When Microsoft initial announced the introduction of real-time workflows in Microsoft CRM 2013, I became overjoyed – or at least excited – about the new functionality I’d have available to me.  As a non-developer, I envisioned a world in which, gone were the days of relying on jscript, stumbling through oData, json and jQuery, just to get a value from a related record – in real time.  It appeared that I could now use a workflow to populate the phone number of the contact associated with a case, on the case record – in real time!

However, when I finally got my hands on CRM 2013, I have to admit, I was disappointed.  Real Time wasn’t quite Real Time!  With forms automatically saving every 30 seconds, it meant that real time actually meant within 30 seconds – the workflow still only triggered On Save, not On Change as I had anticipated.

Again, however, this forced me to think outside the box and really explore some valuable use cases for this new tool.  For starters,  I recognized that with Quick View Forms – another new feature – I no longer needed to load this related data on the form immediately.  Quick View Forms would handle that for me.  I also recognized that if I simply forced a save using a very simple jscript function, that I would get the workflow to trigger – and unlike asynchronous (non-real time) – the result would appear immediately on load.  Pretty cool!  And this is what led me understand the real power of real time workflows in Microsoft CRM in the form of Quick Data Entry, and Data Validation.

Quick Data Entry

Let’s say that you run a Travel Agency – you’ve renamed your Opportunity entity to Trip – and you’d like to keep track of all the Travelers associated with a Trip.  In CRM 2013, Microsoft did improve the entry of specific connection records, like Stakeholders by allowing you to lookup a contact inline, and quickly add a role.

However, in this scenario, the Travel Agency is only interested in tracking one type of role – Traveler.  And while this isn’t a showstopper – we could simply remove all of the underlying Connection Roles under the Stakeholders category and leave just Traveler – what’s more of an issue, is that they can’t change the columns associated with this Traveler on the Trip record.  When they’re booking a trip, they want to quickly see the birthday and passport expiration date of the Traveler – not just a column that says Traveler!

Initially, I constructed a new view under Connections to include the Birthday and Passport Expiration Date of the Traveler – but when I added it to the form, my ability to use the Inline Quick Add functionality was gone.  By removing the out of the box view that only showed role, I lost my ability to quickly add travelers.  At this point, I did consider creating a custom Traveler entity – and then leveraging the new Quick Create form – but even this felt too cumbersome.  And more importantly, they wanted to be able to view all connections with a Trip in one view, like associated Vendors – and by moving Travelers to a separate entity, they’d lose that functionality.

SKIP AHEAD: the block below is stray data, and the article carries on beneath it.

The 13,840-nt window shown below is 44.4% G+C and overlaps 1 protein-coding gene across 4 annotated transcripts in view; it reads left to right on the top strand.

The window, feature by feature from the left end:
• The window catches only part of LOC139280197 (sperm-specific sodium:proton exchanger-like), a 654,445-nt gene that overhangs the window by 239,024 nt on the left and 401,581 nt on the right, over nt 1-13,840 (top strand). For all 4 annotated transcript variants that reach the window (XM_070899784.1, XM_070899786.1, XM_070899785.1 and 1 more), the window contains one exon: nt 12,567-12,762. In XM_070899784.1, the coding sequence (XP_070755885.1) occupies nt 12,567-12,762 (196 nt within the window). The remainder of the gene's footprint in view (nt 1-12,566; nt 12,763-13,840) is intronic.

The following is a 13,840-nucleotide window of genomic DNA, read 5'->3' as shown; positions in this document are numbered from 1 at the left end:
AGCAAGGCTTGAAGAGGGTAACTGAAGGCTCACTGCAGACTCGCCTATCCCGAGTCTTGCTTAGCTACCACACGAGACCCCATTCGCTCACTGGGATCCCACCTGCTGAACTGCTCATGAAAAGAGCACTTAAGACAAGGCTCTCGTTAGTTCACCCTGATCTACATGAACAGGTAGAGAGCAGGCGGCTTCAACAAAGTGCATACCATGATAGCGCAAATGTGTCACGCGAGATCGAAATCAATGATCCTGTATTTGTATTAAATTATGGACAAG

The Lightbulb Moment

Enter Real Time Workflows!  I realized that if I created a lookup field to the contact entity and a simple checkbox field that triggered a save, I could quickly create these underlying Traveler connection records directly on the form – using Real Time Workflow.

Real time workflow add travelers

The Simple Script – Used to trigger the save when the Add Traveler is Checked

Real time workflow simple script


As shown below, once I enter the name of the contact I’m looking to add – once the Add Traveler checkbox gets checked, the Real-Time Workflow does two things:

  1. Creates a Connection Record to Associate the Contact as a Traveler
  2. Removes the Contacts Name from the Enter Traveler Name field – and then unchecks the Add Traveler field, enabling us to quickly enter additional travelers once the form reloads

The Workflow Definition

Real time workflow options

Real time workflow step description

Creation of the Traveler Record Step

Create Connection Traveler Record Step

Clear the Traveler Fields Step

Clear Traveler Fields Step

The Result – After Clicking Checkbox

Result after clicking checkbox

And that’s it – quick entry in CRM.  With some creativity, this example can be extended to many different business scenarios that require simple, quick entry of data.  Stay tuned for Part 2 of this series, which will focus on Data Validation.

Happy CRM’ing! If you need help, MIBAR can help you get the most out of your Microsoft CRM (Dynamics 365) Implementation. Schedule your Microsoft Dynamics CRM consultation today!

Additional Microsoft CRM Resources

Enabling a Mobile Sales Force with Microsoft CRM, Scribe Online and Resco – Part 1

Managing Seasonality with Goals in Microsoft CRM

The Real Power of Real Time Workflow in Microsoft CRM 2013